Personalised support is a common feature of life at the Academy. Qiu received weekly one-to-one tuition with her piano teacher, Professor Ian Fountain, who she says was a “key influence” in her approach to piano-playing.

“Technique is a very personal aspect of each musician, and before coming to the Academy, I struggled a lot with tension in my hyperactive fingers,” she explains. “Ian was very patient and guided me through the process of using more economical movements. I had a previous piano teacher who was very strict and made me constantly fear our lessons. With Ian, I realised the importance of a good teacher who is always encouraging, especially during the times you feel down.”

The best part? Students are based in the heart of London — one of the best cities in the world for arts and culture.

“London is an incredible city to live in as a music student,” says Spruit. “Every evening there are several concerts going on with some of today’s leading musicians. London also has some of the most spectacular museums. I think, as a music student, it is very important to also engage with other forms of art. Visiting museums always gives me fresh inspiration and new energy.”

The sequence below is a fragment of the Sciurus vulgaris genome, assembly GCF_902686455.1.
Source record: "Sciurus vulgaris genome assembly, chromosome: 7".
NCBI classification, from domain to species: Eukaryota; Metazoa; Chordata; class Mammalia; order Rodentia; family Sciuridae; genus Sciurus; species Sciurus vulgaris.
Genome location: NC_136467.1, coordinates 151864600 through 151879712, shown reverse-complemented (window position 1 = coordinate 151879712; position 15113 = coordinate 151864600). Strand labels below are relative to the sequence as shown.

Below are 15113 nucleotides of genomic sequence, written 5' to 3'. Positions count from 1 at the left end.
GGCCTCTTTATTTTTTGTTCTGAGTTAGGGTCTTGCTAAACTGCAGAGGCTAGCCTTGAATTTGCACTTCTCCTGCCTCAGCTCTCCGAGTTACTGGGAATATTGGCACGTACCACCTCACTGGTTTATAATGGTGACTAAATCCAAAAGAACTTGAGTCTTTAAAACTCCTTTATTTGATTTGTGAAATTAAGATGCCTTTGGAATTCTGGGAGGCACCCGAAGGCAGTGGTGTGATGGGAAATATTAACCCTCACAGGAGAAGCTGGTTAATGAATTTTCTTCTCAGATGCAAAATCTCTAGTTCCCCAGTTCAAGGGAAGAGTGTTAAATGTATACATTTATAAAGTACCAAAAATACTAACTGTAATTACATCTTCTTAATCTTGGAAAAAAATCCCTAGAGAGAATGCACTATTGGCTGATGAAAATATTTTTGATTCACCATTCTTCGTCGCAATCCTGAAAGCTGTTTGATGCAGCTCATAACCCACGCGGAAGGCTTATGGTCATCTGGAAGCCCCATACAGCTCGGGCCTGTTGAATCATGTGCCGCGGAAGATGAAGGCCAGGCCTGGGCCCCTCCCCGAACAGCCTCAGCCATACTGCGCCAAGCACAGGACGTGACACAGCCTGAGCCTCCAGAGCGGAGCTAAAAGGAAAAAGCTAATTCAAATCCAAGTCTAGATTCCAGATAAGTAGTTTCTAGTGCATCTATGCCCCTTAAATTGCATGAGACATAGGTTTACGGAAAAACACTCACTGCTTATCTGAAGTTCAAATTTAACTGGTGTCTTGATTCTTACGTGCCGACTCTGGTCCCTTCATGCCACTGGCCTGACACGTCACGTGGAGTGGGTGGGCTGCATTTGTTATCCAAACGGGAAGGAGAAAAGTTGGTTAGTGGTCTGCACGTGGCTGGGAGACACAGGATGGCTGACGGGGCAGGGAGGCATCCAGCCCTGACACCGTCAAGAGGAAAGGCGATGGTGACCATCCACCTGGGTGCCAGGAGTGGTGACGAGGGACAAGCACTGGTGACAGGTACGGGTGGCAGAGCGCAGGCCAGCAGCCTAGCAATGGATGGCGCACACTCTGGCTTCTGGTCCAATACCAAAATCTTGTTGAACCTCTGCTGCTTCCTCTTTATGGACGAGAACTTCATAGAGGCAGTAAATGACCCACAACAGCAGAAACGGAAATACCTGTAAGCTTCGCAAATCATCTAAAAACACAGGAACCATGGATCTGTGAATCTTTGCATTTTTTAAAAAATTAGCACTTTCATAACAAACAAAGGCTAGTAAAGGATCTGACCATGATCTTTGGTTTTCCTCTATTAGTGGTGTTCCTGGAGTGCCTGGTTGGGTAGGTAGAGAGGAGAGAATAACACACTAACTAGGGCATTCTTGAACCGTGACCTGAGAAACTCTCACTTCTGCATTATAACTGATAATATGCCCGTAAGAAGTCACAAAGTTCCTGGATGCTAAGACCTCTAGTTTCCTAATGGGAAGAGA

Source: Frances Marshall, Royal Academy of Music

Source: Frances Marshall, Royal Academy of Music

For Plínio Fernandes, 29, from Brazil, the capital has “massively contributed” to his growth as an artist. “London is, in my opinion, the most culturally vibrant city in the world, with a great number of world-class orchestras and concert halls, wonderful museums, galleries and a very multicultural demographic,” says the BMus and MA graduate. “That environment is extremely inspiring for any artist and certainly has a big impact in my artistic life.”

So much so that straight after completing his MA, the guitarist signed a multi-album deal with Decca US – Universal. “Since then, I have released two albums. Because of the success of the first CD, my career has developed massively and I have been performing solo recitals and concertos around Europe, Asia, the US and South America,” he says.

He credits the environment at the Academy for his success. “Observing other successful fellow students at the Royal Academy of Music, speaking to them and observing their path has prepared me to cope and understand the demands of such a career,” he says. “Plus, the main opportunities I got in the professional world that enabled me to start an international career mostly came from partnerships with other Academy students and from recommendations of Academy teachers,” he says.

“We are very lucky to be so well-connected with outstanding international visiting professors who work closely with the students in rehearsals and in masterclasses,” says Qiu. “We are also encouraged to try new things — like the annual Students Create Festival, a student-led series of concerts where conventions are broken, opening up new possibilities to what constitutes a classical performance.”

Spruit adds: “It is outstanding that the Academy has supported me as much with my projects outside as well as within. The personal care for every student is something unique about the Academy and it allows students to naturally grow into their professional lives.”